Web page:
- Mow high – Keeping your lawn at the height of 3 inches discourages the females from laying their eggs there. They prefer shorter grass.
Japanese beetles are most vulnerable to insecticides in the late summer when they are young grubs. More mature grubs are harder to kill. Eggs and pupae are invulnerable and the adults just fly away.
Using an integrated pest management system, it is up to each gardener to determine if the population is large enough and the damage severe enough to warrant control, especially if you are considering to use pesticides.
Keeping your plants properly watered and fertilized can help them survive a Japanese beetle attack. You can interplant natural repellents like tansy, catnip, chives, and garlic around susceptible plants.
Japanese beetle populations lessen in years with dry summers. As we mentioned, let your lawn go dormant (or don’t water it often) and let the grass grow to 3 inches high.
Keep the adults off your plants. Row covers can be used to protect crops from them.
Hand pick –This simple method is probably the best, but you have to do it every day. With their large size and daytime activity, it’s easy to find these pests and simply pick or shake them off. Then, drop or shake them into a bucket of soapy water.
The smell of dead beetles repels other beetles, so if you leave the remains of the ones you handpicked near your prized rose bushes, others will stay away.
You might find pheromone traps for sale – but be very careful if you plan on using them! The traps attract the beetles, but they don’t all go into the trap. You’re just inviting hundreds of them to dine on your garden. Pheromone traps are mostly used to determine the size of the population.
An imported species, Japanese beetles have no natural enemies in the United States.
However, robins, catbirds, and cardinals will eat the adult beetles, and so will spiders and assassin bugs. Starlings and crows, moles, shrews, skunks, and raccoons eat the grubs, but they tear up your lawn as they dig for them.
Heterorhabditis bacteriophora is a microscopic soil nematode that feeds on soil-dwelling larvae – including Japanese beetles. As long as you have a grub population, this beneficial predator will live in the soil, but they will die if there is not a food source for them. It’s recommended that H. bacteriophora be reapplied every year.
Milky spore is a bacterial disease that homeowners can purchase to kill Japanese beetle grubs in lawns. It takes a few years for milky spore to build up a population and it only kills Japanese beetle grubs. If you have other lawn grubs, you will need a different control. Milky spore also requires consistently warm soil temperatures to grow, so this might not be the best option if you live in a northern area.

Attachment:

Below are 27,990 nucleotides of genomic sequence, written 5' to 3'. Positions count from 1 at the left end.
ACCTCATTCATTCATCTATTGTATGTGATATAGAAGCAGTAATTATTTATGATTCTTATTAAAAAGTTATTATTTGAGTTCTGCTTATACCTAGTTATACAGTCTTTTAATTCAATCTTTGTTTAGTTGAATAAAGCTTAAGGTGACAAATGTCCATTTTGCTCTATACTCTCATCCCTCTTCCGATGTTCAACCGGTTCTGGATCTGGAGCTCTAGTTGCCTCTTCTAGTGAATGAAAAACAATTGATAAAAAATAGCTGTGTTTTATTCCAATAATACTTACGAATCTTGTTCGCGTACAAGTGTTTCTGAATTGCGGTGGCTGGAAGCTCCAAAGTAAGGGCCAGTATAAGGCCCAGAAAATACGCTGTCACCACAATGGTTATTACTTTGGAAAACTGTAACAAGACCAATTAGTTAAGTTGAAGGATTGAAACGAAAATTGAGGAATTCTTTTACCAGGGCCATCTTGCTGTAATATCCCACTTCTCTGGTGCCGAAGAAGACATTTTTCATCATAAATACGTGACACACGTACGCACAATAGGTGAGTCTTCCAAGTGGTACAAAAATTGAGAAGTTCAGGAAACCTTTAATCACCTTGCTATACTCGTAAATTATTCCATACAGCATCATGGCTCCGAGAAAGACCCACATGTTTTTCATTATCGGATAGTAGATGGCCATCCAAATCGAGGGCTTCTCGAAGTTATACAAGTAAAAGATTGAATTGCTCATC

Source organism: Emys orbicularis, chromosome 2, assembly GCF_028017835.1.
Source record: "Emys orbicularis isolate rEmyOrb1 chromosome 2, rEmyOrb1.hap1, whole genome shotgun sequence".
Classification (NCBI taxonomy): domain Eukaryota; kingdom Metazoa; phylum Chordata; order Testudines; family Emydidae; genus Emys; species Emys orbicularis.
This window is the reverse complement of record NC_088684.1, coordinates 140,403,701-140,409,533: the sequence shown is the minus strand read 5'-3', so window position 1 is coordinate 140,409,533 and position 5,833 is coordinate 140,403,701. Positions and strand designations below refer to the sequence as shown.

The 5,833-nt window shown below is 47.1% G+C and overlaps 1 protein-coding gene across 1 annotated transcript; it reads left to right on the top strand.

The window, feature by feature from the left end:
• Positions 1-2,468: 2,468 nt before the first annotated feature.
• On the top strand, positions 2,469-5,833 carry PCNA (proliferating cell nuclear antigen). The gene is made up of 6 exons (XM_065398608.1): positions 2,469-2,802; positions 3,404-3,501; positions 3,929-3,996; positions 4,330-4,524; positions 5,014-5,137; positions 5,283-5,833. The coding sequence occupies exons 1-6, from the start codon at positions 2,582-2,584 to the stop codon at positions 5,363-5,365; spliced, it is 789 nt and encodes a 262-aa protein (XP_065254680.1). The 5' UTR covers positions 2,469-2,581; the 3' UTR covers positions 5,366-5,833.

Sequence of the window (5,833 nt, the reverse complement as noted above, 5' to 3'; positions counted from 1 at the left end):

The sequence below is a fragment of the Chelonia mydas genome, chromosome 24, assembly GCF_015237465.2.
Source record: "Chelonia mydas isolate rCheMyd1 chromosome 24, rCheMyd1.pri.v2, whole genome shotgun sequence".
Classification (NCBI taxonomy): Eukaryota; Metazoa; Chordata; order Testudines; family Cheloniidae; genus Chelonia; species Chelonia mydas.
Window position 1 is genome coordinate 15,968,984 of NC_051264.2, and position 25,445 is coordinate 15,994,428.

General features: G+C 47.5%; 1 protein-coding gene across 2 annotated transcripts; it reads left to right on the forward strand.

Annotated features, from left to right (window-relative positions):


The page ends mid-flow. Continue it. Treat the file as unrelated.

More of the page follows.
Bacillus thuringiensis (Bt) is a naturally occurring bacteria that is available for purchase. There is a strain of Bt that is specific to Japanese beetles and is applied to the soil when they are in the grub stage. It does not work on adults.
The Spring Tiphia and tachinid flies are two helpful creatures. These parasitic wasps lay their eggs on the adult beetles and the hatching larvae feed on them. The adults are attracted to the nectar of forsythia, peonies, Queen Anne’s lace, cilantro, and clover. If you provide these plants, these beneficial wasps will come to your garden.
Using horticultural or neem oil sprays will interfere with the adults’ ability to feed. If you chose this method, spray every 7 to 10 days.
Many pesticides marketed for grub control are also toxic to birds, fish, and other aquatic animals, honey bees, and earthworms. Use these products with care. You want to time your pesticide application for when the grubs are the most vulnerable – that’s when Grandiflora Hydrangeas are in full bloom and when Yucca filamentosa is blooming. Queen Anne’s Lace (Daucus carota) is another vulnerable stage indicator plant.
It’s important to know that a grub control product will reduce the population of Japanese beetle larva in your soil and your yard for the next season. But it does nothing for the beetles that fly in from other gardens.
Sometimes our efforts to get rid of an insect problem create other problems. Our gardens are living things, with good bugs and bad bugs, good plants and weeds, and good and harmful fungi and bacteria. Adjusting our expectations and finding a balance and a tolerance level is a better approach than trying to kill every single bug in sight.